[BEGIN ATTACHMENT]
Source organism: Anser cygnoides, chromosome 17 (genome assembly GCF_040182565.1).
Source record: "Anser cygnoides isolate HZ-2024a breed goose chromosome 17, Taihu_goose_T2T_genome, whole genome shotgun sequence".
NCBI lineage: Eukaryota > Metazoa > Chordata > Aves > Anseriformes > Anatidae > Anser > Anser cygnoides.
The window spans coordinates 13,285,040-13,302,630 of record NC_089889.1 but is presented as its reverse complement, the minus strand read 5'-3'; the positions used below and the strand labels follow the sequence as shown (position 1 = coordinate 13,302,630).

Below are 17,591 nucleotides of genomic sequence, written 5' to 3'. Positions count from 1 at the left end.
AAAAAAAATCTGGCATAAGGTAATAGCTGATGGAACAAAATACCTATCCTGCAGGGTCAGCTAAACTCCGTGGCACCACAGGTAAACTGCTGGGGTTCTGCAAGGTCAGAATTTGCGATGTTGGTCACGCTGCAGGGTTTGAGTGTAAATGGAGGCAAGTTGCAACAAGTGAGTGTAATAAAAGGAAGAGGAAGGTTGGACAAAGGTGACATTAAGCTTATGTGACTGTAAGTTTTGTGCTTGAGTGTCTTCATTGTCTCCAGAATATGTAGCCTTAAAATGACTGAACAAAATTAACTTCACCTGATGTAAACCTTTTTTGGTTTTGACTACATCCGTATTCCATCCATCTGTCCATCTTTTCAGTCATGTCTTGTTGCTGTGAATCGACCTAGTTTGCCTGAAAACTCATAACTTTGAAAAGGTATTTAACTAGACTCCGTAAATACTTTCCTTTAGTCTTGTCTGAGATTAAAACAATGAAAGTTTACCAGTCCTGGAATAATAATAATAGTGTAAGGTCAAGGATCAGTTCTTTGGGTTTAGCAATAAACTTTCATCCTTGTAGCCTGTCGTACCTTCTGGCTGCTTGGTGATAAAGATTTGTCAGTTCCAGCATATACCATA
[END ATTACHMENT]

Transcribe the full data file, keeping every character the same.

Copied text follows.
Source organism: Anser cygnoides, chromosome 17 (genome assembly GCF_040182565.1).
Source record: "Anser cygnoides isolate HZ-2024a breed goose chromosome 17, Taihu_goose_T2T_genome, whole genome shotgun sequence".
NCBI lineage: Eukaryota > Metazoa > Chordata > Aves > Anseriformes > Anatidae > Anser > Anser cygnoides.
The window spans coordinates 13,285,040-13,302,630 of record NC_089889.1 but is presented as its reverse complement, the minus strand read 5'-3'; the positions used below and the strand labels follow the sequence as shown (position 1 = coordinate 13,302,630).

Below are 17,591 nucleotides of genomic sequence, written 5' to 3'. Positions count from 1 at the left end.
AAAAAAAATCTGGCATAAGGTAATAGCTGATGGAACAAAATACCTATCCTGCAGGGTCAGCTAAACTCCGTGGCACCACAGGTAAACTGCTGGGGTTCTGCAAGGTCAGAATTTGCGATGTTGGTCACGCTGCAGGGTTTGAGTGTAAATGGAGGCAAGTTGCAACAAGTGAGTGTAATAAAAGGAAGAGGAAGGTTGGACAAAGGTGACATTAAGCTTATGTGACTGTAAGTTTTGTGCTTGAGTGTCTTCATTGTCTCCAGAATATGTAGCCTTAAAATGACTGAACAAAATTAACTTCACCTGATGTAAACCTTTTTTGGTTTTGACTACATCCGTATTCCATCCATCTGTCCATCTTTTCAGTCATGTCTTGTTGCTGTGAATCGACCTAGTTTGCCTGAAAACTCATAACTTTGAAAAGGTATTTAACTAGACTCCGTAAATACTTTCCTTTAGTCTTGTCTGAGATTAAAACAATGAAAGTTTACCAGTCCTGGAATAATAATAATAGTGTAAGGTCAAGGATCAGTTCTTTGGGTTTAGCAATAAACTTTCATCCTTGTAGCCTGTCGTACCTTCTGGCTGCTTGGTGATAAAGATTTGTCAGTTCCAGCATATACCATA